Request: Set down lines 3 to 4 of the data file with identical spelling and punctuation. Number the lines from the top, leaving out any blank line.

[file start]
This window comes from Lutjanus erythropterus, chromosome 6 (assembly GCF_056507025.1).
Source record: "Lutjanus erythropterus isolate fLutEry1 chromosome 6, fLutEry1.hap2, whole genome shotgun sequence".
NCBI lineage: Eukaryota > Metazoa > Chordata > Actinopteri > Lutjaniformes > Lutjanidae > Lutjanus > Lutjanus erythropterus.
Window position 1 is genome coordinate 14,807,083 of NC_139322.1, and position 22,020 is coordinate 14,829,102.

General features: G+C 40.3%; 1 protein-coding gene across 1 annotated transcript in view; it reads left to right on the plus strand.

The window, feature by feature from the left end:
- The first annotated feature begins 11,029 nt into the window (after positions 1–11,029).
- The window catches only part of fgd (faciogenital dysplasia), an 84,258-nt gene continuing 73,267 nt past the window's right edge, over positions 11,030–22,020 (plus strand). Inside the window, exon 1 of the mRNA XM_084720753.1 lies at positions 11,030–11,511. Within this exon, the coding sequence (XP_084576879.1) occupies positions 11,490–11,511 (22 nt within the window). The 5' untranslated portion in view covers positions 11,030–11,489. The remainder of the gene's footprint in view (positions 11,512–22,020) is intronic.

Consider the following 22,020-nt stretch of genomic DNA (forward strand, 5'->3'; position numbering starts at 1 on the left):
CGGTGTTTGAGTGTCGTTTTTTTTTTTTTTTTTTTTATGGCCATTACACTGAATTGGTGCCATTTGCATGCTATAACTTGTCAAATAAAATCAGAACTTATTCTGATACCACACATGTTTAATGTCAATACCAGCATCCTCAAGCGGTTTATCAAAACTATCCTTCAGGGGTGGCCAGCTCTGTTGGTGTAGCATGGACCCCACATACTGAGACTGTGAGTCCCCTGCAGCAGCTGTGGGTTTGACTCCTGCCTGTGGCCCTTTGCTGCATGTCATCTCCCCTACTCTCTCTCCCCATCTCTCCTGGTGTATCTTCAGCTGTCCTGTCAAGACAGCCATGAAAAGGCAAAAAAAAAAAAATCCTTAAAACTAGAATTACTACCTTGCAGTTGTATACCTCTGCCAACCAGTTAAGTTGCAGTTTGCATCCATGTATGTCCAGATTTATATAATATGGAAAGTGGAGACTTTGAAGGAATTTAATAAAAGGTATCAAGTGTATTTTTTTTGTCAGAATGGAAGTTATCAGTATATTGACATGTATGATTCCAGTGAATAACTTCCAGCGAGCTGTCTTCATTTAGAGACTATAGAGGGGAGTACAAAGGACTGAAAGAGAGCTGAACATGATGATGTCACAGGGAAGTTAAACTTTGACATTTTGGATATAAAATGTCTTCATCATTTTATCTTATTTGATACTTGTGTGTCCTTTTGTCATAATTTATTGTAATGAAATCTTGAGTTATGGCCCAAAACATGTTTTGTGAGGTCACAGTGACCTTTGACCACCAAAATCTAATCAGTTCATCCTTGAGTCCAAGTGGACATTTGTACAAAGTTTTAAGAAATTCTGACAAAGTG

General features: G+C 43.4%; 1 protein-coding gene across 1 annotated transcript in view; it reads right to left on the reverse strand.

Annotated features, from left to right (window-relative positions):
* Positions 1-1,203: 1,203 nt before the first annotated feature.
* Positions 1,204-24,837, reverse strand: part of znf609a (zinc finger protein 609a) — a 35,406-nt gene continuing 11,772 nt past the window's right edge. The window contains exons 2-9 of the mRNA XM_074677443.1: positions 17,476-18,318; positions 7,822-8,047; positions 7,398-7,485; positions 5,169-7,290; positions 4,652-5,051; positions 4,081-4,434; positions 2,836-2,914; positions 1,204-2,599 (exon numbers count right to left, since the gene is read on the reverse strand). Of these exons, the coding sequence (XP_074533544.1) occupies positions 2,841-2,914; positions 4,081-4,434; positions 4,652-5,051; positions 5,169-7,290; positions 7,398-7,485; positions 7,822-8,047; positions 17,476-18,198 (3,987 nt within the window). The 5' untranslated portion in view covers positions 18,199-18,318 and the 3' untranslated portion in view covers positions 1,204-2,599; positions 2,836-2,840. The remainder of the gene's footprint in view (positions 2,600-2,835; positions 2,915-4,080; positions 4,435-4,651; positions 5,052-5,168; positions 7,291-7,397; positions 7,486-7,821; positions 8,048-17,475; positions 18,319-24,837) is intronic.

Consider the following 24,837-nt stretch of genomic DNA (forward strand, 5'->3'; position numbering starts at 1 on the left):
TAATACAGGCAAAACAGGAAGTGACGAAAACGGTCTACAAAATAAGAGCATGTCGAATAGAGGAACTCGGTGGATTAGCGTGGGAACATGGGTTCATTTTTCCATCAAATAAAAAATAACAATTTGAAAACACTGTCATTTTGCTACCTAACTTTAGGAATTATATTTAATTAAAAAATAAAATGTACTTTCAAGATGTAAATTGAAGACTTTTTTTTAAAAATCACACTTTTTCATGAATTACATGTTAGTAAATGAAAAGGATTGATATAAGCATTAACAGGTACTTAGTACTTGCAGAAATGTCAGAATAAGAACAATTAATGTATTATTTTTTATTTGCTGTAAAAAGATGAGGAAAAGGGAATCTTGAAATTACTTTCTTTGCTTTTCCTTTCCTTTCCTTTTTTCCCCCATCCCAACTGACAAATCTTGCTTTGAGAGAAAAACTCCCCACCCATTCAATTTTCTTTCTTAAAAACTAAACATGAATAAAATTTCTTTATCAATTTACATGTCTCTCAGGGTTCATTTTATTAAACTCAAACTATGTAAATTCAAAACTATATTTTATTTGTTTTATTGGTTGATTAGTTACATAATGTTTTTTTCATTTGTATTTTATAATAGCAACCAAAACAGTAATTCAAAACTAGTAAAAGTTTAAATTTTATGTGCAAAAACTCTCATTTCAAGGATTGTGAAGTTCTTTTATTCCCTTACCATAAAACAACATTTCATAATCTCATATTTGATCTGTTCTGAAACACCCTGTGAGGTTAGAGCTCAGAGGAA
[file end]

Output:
NCBI lineage: Eukaryota > Metazoa > Chordata > Actinopteri > Lutjaniformes > Lutjanidae > Lutjanus > Lutjanus erythropterus.
Window position 1 is genome coordinate 14,807,083 of NC_139322.1, and position 22,020 is coordinate 14,829,102.